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LAKELAND, Fla. -- Publix Super Markets, Inc. here, along with consumer attorney Andrew Rainer and Northeastern University Professor Tim Howard, said yesterday that the chain has settled in the case of a Florida consumer concerned about the potential formulation of benzene in cans of Publix Diet Lemon Lime soft drinks.
The lawsuit alleged that two ingredients of the soft drinks, ascorbic acid (vitamin C) and potassium benzoate (a preservative), when combined and exposed to heat over a period of time may form a small amount of benzene, measured in single digits of parts per billion.
According to Publix, while the FDA and other food safety authorities have reiterated that there is no known health risk to consumers from the benzene levels found in soft drinks, Publix and Cott Beverages (private label supplier of Publix brand soft drinks), upon notification of the suit, conducted independent testing of the soft drink flavor.
The retailer said that "to prevent the development of any possible benzene development, the formula for Publix Diet Lemon Lime soda has been changed.
"Out of an abundance of caution and continued customer confidence in our brand, we engaged our supplier, the experts in soda manufacturing, to reformulate our Diet Lemon Lime variety to prevent the possible formulation of benzene under hot conditions over extended periods of time," said Maria Brous, Publix's director of media and community relations. "Cans of Publix Diet Lemon Lime soda with a use by date of July 03, 2008 (designated on the bottom of the can as 07/03/08) or later, have been reformulated."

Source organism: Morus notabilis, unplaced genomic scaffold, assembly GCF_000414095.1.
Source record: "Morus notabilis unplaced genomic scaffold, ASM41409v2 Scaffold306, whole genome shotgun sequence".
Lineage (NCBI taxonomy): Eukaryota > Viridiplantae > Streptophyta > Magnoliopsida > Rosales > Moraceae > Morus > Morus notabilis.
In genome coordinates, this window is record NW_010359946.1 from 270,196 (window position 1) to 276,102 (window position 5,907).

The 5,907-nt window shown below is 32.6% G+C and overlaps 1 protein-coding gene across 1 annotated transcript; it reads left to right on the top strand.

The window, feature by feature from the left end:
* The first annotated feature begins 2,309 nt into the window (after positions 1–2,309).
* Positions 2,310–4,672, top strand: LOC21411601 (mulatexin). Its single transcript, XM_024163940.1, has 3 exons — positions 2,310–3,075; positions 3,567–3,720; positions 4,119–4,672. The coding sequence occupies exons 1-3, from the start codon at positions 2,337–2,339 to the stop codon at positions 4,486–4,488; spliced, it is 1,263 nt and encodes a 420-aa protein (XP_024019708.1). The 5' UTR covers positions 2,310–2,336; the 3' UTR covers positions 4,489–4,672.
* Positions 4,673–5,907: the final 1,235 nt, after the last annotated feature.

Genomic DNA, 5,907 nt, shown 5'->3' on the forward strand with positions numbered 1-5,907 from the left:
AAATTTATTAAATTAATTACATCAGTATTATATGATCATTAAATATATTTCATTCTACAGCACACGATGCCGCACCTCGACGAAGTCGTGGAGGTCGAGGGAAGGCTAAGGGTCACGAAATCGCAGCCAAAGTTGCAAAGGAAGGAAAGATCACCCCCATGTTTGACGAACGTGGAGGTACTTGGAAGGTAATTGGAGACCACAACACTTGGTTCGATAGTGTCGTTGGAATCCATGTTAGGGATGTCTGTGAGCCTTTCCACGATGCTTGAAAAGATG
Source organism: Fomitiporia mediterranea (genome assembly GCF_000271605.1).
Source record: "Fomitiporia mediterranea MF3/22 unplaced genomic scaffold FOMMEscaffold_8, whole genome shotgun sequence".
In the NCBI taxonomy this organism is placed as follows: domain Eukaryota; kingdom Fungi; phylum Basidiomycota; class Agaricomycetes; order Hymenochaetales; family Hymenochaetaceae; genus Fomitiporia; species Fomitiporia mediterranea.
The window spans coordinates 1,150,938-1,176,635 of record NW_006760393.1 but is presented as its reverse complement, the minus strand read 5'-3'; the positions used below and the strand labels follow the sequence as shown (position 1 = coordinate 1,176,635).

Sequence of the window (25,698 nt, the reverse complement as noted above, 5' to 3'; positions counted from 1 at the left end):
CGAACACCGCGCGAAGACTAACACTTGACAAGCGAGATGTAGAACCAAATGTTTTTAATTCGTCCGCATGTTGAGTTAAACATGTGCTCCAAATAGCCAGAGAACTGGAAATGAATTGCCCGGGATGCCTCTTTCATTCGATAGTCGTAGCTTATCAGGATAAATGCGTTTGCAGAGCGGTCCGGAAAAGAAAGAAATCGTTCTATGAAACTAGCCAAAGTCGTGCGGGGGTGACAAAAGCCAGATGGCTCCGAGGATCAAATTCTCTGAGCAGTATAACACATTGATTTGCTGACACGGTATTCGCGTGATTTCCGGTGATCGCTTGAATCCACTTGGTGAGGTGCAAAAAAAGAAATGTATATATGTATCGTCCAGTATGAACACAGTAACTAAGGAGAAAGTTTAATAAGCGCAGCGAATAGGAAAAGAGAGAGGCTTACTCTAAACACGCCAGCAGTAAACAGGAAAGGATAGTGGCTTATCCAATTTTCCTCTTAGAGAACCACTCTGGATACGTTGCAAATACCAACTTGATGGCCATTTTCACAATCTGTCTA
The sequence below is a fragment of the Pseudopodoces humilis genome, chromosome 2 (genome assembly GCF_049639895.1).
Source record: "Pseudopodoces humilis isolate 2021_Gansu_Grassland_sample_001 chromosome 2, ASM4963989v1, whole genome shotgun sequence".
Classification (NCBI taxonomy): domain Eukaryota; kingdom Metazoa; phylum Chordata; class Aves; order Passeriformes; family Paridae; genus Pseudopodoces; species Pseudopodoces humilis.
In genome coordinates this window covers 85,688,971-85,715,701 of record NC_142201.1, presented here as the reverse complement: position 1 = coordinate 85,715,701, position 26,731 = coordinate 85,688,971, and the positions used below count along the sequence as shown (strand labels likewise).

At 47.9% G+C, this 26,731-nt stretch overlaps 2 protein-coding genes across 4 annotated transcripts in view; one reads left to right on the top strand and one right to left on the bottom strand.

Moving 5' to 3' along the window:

Publix said customers who have purchased the product with a use by date before July 03, 2008, may return it to their store within the next 90 days for a full refund or replacement or, if the customer no longer has product purchased since Oct. 1, 2006, may receive a refund or replacement upon proof of purchase in the form of a receipt of purchase.